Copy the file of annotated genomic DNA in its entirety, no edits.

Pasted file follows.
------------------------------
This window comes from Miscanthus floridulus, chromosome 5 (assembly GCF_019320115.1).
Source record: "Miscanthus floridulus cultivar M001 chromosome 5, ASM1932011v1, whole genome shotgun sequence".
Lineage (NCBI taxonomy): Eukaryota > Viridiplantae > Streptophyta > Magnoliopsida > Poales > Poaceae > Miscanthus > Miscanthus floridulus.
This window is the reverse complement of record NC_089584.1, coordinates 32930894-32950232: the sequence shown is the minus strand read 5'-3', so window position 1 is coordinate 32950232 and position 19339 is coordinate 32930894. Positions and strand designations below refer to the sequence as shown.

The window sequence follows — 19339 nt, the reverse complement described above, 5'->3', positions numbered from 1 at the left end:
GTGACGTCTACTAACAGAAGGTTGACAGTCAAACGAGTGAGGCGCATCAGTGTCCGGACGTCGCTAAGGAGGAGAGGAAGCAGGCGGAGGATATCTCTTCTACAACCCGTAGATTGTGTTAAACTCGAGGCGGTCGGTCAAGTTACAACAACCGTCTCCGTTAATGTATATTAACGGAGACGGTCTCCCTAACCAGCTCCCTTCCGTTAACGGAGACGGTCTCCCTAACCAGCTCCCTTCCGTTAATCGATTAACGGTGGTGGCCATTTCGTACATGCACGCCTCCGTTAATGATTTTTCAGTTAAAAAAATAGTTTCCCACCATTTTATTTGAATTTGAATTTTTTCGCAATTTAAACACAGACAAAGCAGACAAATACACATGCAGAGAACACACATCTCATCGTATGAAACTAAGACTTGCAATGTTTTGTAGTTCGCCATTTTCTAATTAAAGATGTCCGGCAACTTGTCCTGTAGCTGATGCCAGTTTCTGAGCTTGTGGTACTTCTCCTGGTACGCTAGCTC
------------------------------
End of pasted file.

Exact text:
This window comes from Miscanthus floridulus, chromosome 5 (assembly GCF_019320115.1).
Source record: "Miscanthus floridulus cultivar M001 chromosome 5, ASM1932011v1, whole genome shotgun sequence".
Lineage (NCBI taxonomy): Eukaryota > Viridiplantae > Streptophyta > Magnoliopsida > Poales > Poaceae > Miscanthus > Miscanthus floridulus.
This window is the reverse complement of record NC_089584.1, coordinates 32930894-32950232: the sequence shown is the minus strand read 5'-3', so window position 1 is coordinate 32950232 and position 19339 is coordinate 32930894. Positions and strand designations below refer to the sequence as shown.

The window sequence follows — 19339 nt, the reverse complement described above, 5'->3', positions numbered from 1 at the left end:
GTGACGTCTACTAACAGAAGGTTGACAGTCAAACGAGTGAGGCGCATCAGTGTCCGGACGTCGCTAAGGAGGAGAGGAAGCAGGCGGAGGATATCTCTTCTACAACCCGTAGATTGTGTTAAACTCGAGGCGGTCGGTCAAGTTACAACAACCGTCTCCGTTAATGTATATTAACGGAGACGGTCTCCCTAACCAGCTCCCTTCCGTTAACGGAGACGGTCTCCCTAACCAGCTCCCTTCCGTTAATCGATTAACGGTGGTGGCCATTTCGTACATGCACGCCTCCGTTAATGATTTTTCAGTTAAAAAAATAGTTTCCCACCATTTTATTTGAATTTGAATTTTTTCGCAATTTAAACACAGACAAAGCAGACAAATACACATGCAGAGAACACACATCTCATCGTATGAAACTAAGACTTGCAATGTTTTGTAGTTCGCCATTTTCTAATTAAAGATGTCCGGCAACTTGTCCTGTAGCTGATGCCAGTTTCTGAGCTTGTGGTACTTCTCCTGGTACGCTAGCTC